Then Jesus said, “I am willing.” Jesus is willing, not reluctant, to heal the sick. Prayers for healing do not burden him, but please him. Jesus is willing to heal our sicknesses. We should believe this and ask for his help in our time of need. Scott Hamilton learned such faith.1 He won the Olympic Gold Medal in men’s singles figure skating in 1984. Twenty years later, he was found to have a brain tumor. Until then, his prayers had only been for thanksgiving, not to ask what he needed. By the help of a Christian nurse, he learned that God is willing to answer the prayers of his hurting children. When he prayed with this faith, he was healed.
Jesus also said, “Be clean!” Immediately the man was cleansed of his leprosy. Here we learn that Jesus has power to heal our diseases. We just heard that Philip Brown has been chosen as the next Pastor of Washington UBF, succeeding M. Jacob Lee. Once, Philip had a stammering problem. But Jesus’ power healed him completely. I was a witness to this as it happened at a staff conference many years ago. After his orientation, Philip will be the primary Sunday messenger in Washington UBF. Jesus has power to heal us.
It is significant that Jesus said, “Be clean!” and not “Be healed.” In the Bible, to be clean was a very serious matter. It meant to have a right relationship with God; it was synonymous with holiness. On the other hand, being unclean meant to be defiled and dirty because of sin. God wanted his people to live holy lives, as he is holy. He taught them that only he could make them holy. He gave the old covenant animal sacrifices for cleansing, but their effectiveness was limited; they were just a foreshadow. Jesus’ sacrifice on the cross was once and for all, and has power to cleanse us from our dirty sins. Jesus is God who makes us holy. Though we are unholy, when we come to Jesus, Jesus makes us holy. Jesus can cleanse us from lust, pride, selfishness, greed, laziness, jealousy and all the sicknesses of sin. Jesus can restore the image of God in us so that we live in true righteousness and holiness. Jesus can make any kind of sinner into a holy saint.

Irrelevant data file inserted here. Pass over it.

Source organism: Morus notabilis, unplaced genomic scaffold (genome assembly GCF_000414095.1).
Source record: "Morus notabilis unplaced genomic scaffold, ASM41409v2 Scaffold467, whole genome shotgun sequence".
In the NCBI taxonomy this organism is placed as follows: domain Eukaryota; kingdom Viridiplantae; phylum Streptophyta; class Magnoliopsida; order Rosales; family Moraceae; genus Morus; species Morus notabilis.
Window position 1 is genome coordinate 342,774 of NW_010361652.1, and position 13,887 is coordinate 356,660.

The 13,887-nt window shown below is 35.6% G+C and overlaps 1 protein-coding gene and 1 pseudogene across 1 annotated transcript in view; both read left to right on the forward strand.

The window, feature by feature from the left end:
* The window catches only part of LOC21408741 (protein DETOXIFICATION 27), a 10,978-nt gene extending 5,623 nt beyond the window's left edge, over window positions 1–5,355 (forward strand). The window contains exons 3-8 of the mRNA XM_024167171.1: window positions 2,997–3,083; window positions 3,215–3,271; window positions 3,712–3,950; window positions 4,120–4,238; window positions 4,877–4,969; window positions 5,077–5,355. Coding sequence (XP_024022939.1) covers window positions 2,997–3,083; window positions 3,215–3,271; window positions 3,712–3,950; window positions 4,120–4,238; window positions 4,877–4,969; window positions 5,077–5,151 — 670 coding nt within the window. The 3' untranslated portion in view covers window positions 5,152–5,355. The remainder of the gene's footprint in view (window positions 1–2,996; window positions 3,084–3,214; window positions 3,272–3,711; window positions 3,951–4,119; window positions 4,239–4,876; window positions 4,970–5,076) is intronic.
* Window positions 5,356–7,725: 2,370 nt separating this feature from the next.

Finally, Jesus told the man not to tell anyone and instructed him to show himself to the priest, and to offer the gift Moses commanded as a testimony to them (4). Jesus’ purpose in healing this man was not to show off his power, but to bring about his acceptance into society and restoration. Jesus wants to heal us completely. Let’s believe Jesus is willing and that Jesus has power to cleanse us and come to him in faith.